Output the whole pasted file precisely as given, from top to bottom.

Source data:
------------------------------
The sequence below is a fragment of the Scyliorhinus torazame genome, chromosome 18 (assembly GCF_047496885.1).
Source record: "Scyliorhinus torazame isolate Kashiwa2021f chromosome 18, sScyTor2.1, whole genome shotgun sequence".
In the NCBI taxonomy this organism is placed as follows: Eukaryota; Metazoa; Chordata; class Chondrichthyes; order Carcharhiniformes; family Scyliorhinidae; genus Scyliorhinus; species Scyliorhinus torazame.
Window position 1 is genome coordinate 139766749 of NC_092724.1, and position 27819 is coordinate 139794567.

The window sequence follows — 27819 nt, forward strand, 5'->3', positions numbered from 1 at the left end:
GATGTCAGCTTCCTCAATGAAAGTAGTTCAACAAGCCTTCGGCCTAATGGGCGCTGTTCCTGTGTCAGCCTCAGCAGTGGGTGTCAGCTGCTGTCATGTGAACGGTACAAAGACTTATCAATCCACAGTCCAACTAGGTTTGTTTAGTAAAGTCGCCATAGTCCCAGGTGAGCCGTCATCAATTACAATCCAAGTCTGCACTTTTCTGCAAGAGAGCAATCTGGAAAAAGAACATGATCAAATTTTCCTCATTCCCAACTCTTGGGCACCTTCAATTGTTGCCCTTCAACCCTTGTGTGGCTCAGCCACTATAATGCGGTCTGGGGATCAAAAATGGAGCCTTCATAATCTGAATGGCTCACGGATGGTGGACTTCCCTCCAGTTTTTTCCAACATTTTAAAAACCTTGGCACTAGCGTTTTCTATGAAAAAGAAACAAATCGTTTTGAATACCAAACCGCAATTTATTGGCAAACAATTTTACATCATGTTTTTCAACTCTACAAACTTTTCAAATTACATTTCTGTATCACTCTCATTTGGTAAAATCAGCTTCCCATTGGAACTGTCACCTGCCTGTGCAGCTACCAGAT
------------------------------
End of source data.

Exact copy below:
The sequence below is a fragment of the Scyliorhinus torazame genome, chromosome 18 (assembly GCF_047496885.1).
Source record: "Scyliorhinus torazame isolate Kashiwa2021f chromosome 18, sScyTor2.1, whole genome shotgun sequence".
In the NCBI taxonomy this organism is placed as follows: Eukaryota; Metazoa; Chordata; class Chondrichthyes; order Carcharhiniformes; family Scyliorhinidae; genus Scyliorhinus; species Scyliorhinus torazame.
Window position 1 is genome coordinate 139766749 of NC_092724.1, and position 27819 is coordinate 139794567.

The window sequence follows — 27819 nt, forward strand, 5'->3', positions numbered from 1 at the left end:
GATGTCAGCTTCCTCAATGAAAGTAGTTCAACAAGCCTTCGGCCTAATGGGCGCTGTTCCTGTGTCAGCCTCAGCAGTGGGTGTCAGCTGCTGTCATGTGAACGGTACAAAGACTTATCAATCCACAGTCCAACTAGGTTTGTTTAGTAAAGTCGCCATAGTCCCAGGTGAGCCGTCATCAATTACAATCCAAGTCTGCACTTTTCTGCAAGAGAGCAATCTGGAAAAAGAACATGATCAAATTTTCCTCATTCCCAACTCTTGGGCACCTTCAATTGTTGCCCTTCAACCCTTGTGTGGCTCAGCCACTATAATGCGGTCTGGGGATCAAAAATGGAGCCTTCATAATCTGAATGGCTCACGGATGGTGGACTTCCCTCCAGTTTTTTCCAACATTTTAAAAACCTTGGCACTAGCGTTTTCTATGAAAAAGAAACAAATCGTTTTGAATACCAAACCGCAATTTATTGGCAAACAATTTTACATCATGTTTTTCAACTCTACAAACTTTTCAAATTACATTTCTGTATCACTCTCATTTGGTAAAATCAGCTTCCCATTGGAACTGTCACCTGCCTGTGCAGCTACCAGAT